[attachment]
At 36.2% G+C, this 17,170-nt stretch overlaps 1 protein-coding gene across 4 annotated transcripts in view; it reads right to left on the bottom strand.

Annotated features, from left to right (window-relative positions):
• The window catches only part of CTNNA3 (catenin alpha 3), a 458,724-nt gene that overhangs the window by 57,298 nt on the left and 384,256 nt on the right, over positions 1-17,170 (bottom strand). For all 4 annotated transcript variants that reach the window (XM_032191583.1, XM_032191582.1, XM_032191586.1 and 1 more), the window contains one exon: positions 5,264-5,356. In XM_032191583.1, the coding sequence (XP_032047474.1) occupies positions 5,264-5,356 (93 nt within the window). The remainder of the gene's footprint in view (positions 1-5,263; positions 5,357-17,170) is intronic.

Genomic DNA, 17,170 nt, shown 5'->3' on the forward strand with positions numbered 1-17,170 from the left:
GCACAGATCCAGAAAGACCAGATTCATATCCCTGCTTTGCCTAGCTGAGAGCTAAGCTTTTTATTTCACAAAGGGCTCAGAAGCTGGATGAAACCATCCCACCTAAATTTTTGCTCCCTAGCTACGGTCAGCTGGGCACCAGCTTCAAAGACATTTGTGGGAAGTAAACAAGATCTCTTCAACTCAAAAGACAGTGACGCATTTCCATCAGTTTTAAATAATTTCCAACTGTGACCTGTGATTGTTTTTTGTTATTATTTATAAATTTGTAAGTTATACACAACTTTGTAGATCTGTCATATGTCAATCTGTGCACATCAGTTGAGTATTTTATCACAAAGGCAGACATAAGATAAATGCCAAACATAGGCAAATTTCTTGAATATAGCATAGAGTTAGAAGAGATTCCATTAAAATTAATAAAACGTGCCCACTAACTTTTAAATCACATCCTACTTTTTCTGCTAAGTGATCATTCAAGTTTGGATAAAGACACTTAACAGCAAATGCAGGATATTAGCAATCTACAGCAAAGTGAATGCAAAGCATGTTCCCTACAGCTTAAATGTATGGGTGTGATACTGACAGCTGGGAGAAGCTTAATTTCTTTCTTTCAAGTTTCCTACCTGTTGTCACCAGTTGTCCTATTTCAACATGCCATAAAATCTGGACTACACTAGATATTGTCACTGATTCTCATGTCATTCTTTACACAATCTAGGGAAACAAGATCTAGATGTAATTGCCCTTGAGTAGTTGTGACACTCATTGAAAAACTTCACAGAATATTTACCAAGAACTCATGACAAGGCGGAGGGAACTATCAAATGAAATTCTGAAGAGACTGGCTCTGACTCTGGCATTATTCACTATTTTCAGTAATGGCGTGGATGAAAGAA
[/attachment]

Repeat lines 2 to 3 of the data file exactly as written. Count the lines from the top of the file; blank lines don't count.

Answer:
Annotated features, from left to right (window-relative positions):
• The window catches only part of CTNNA3 (catenin alpha 3), a 458,724-nt gene that overhangs the window by 57,298 nt on the left and 384,256 nt on the right, over positions 1-17,170 (bottom strand). For all 4 annotated transcript variants that reach the window (XM_032191583.1, XM_032191582.1, XM_032191586.1 and 1 more), the window contains one exon: positions 5,264-5,356. In XM_032191583.1, the coding sequence (XP_032047474.1) occupies positions 5,264-5,356 (93 nt within the window). The remainder of the gene's footprint in view (positions 1-5,263; positions 5,357-17,170) is intronic.